Brenda Romero, longtime designer and program director for UC Santa Cruz' Games and Playable Media track, gave a passionate speech at the recent DICE Summit, talking about what a great game looks like. She touched on how a really good game gives both the creator and the player joy, but she also described how an interview question years ago wound up costing her a job. When asked whether she'd rather work on a game that won lots of awards or made a lot of profit, she chose awards. In retrospect, however, she told GamesIndustry.biz that she was naïve at the time.
"My answer was naïve because I had worked at the same company for 20 years and that company had produced multiple award winning projects... I was fortunate to join a team of people that knew how to make good games. To me, getting awards equals making a great game equals making a lot of profit... To me those things were kind of one in the same," she said.
Indeed, game creation is an art form, and similar to a painter who's driven by pure passion to convey a certain vision on a canvas, developers are seeking the same sort of gratification. And with that gratification comes immense pride that should not be underestimated. It's passion and pride, not profits, that breathes real life into the industry.
"It's a craft ecosystem, you're practicing your craft and getting feedback that your craft was well practiced. That is critical at the heart of why game developers do what they do"
"For people who got into the game industry and wanted to make games, the question wasn't how much money can I make - in fact, many are politely surprised that they can do well. With almost zero exception, a programmer can do better outside the game industry than they would do inside the game industry. Gamers don't give us money just because they want to - it's this love of games and that's how the ecosystem goes on.
"It's these two groups of people who are necessary to get a game out. Developers do need to believe that they are making something great. At least they're trying for it. The second that head is chopped off, your drive to make something goes away. There's that sense of 'I want to make something I'm proud of, I want to make something that I want to brag about, I want to look at that thing on the shelf. I want to go to Greenlight, to Steam and see my game, and I want to see people talking about my game on Twitter, I want to see a community forming around my game.' All that stuff, you want that because you love it when you send it out. People saying nice things about it are a validation of that. It's a craft ecosystem, you're practicing your craft and getting feedback that your craft was well practiced. That is critical at the heart of why game developers do what they do," she continued.
While business suits and creatives can clash at times, at the end of the day it's about finding the right people to recognize what makes a game great and who can help monetize that effort without tarnishing the product.
"It takes a special person, a unique set of talents, where somebody isn't just a good salesman but can actually spot a great game... it takes someone who has a degree of game literacy as well as player literacy, so that they know it's something they can sell and be aware of the changing ecosystem," Romero noted. "Finding out a way to do that that doesn't knock the head off the craft loop, so game developers still feel that they're creating something great, they do not feel they're taking advantage of the player, and they are proud of what they create [is key]."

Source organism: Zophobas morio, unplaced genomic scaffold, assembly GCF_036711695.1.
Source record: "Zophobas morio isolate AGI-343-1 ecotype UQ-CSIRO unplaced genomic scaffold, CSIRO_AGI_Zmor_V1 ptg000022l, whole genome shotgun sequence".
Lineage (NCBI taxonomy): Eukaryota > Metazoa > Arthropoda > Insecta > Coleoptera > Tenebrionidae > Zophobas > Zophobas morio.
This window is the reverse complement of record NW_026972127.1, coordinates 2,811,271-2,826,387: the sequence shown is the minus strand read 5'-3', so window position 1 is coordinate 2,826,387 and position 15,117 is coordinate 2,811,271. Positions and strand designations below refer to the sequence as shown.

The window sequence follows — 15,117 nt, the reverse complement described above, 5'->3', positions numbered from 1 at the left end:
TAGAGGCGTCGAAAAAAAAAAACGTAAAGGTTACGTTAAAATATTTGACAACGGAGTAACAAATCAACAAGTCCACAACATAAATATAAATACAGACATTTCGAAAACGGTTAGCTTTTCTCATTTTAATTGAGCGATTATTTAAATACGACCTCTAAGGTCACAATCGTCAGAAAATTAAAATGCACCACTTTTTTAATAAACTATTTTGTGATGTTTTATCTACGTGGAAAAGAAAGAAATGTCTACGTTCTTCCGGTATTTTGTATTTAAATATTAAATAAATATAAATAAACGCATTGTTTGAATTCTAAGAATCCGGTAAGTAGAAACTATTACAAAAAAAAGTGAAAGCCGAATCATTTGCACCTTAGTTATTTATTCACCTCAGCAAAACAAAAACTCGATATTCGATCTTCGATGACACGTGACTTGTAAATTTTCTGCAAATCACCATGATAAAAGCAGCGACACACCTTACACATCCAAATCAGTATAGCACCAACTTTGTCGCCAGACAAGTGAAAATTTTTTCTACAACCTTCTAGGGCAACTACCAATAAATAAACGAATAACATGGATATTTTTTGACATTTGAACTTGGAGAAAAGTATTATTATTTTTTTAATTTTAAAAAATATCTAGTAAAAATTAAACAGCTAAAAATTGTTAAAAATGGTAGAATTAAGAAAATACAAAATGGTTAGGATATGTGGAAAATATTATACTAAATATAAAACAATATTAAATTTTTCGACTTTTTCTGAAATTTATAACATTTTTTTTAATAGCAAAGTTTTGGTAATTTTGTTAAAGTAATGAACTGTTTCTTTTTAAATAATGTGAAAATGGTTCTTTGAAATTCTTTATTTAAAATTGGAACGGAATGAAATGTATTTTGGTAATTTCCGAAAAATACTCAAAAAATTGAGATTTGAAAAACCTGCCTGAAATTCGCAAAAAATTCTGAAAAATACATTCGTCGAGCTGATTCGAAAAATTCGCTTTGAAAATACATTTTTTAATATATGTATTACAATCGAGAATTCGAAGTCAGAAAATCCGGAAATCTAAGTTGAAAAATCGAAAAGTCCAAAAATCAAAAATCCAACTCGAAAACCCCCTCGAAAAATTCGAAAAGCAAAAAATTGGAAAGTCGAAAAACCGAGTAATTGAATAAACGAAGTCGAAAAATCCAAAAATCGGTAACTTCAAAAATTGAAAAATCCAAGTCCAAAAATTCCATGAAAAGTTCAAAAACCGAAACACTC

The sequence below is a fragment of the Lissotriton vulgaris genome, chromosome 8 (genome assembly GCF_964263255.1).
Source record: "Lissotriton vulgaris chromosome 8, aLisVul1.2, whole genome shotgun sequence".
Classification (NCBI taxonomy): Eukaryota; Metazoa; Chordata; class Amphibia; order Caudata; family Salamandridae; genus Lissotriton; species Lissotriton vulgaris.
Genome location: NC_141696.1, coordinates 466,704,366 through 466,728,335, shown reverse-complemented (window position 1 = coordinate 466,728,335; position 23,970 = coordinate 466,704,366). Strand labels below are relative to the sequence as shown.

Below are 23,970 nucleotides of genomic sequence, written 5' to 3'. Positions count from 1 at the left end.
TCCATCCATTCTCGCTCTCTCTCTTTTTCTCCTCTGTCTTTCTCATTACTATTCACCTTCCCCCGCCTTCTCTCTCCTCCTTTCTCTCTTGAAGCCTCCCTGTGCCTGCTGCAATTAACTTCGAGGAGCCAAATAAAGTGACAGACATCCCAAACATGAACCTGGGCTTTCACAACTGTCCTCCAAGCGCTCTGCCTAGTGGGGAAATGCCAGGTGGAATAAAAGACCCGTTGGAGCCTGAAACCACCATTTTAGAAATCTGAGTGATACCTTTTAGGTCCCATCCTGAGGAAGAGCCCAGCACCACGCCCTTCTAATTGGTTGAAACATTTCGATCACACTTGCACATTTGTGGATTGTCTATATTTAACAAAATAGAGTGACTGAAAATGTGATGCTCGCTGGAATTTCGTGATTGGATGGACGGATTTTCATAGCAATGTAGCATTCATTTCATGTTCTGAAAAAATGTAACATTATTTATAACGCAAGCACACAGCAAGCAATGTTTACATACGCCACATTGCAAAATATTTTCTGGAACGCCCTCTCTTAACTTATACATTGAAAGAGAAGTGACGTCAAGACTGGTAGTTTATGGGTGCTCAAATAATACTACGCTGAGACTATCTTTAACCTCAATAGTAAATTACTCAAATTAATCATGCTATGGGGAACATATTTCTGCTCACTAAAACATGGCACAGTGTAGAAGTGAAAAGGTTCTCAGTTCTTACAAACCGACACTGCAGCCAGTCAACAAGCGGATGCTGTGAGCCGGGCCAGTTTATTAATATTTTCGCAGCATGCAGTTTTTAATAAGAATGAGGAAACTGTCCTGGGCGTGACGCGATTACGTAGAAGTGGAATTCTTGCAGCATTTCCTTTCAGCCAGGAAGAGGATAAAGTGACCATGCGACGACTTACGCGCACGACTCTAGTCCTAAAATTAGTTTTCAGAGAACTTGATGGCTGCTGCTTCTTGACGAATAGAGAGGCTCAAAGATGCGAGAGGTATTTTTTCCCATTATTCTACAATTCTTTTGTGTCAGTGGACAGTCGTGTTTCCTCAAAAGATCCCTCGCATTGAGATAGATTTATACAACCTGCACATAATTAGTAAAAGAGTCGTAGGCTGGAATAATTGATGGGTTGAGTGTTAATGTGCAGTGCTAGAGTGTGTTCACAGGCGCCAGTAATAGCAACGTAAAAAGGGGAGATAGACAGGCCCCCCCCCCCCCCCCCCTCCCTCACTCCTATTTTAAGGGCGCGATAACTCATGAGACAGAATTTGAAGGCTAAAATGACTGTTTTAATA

"There were massive projects in the works that got rebooted entirely because of Minecraft. Gameplay matters. What's happening in the player's head matters. Minecraft at least in my experience is just shockingly unprecedented"
In the AAA space with escalating budgets and consumer expectations, pursuing a project out of passion doesn't always pan out. That being said, Romero is hugely encouraged by the companies who are investing in smaller bets. She did not mention any one company by name, but Ubisoft's work on titles like Child of Light and Valiant Heart certainly comes to mind.
"Behind the scenes I'm also seeing companies taking lots of smaller bets in the one to five million dollar range, which is still a large amount but nothing compared to a AAA title. I'm seeing game publishers taking lots of smaller bets, knowing that maybe of these 10 bets one is going to pan out. That's happening now. People look at things like say, Minecraft, like FTL, and you can potentially have the same return on investment," she remarked.
Speaking of Minecraft, Romero - who still plays Minecraft marathons with her kids - said that the title completely changed the development landscape across the board. It was revolutionary. "Minecraft was the reboot of the graphics arms race - it literally reset projects," she said. "There were massive projects in the works that got rebooted entirely because of Minecraft. Gameplay matters. What's happening in the player's head matters. Minecraft at least in my experience is just shockingly unprecedented."
What Minecraft proved is that graphics no longer make or break a game the way they might have in the '90s. "To me seeing companies making smaller bets is exciting. And players are much more willing to explore things whereas in the past the reaction may have been 'look at the shitty graphics.' I feel like we're past that point," Romero said.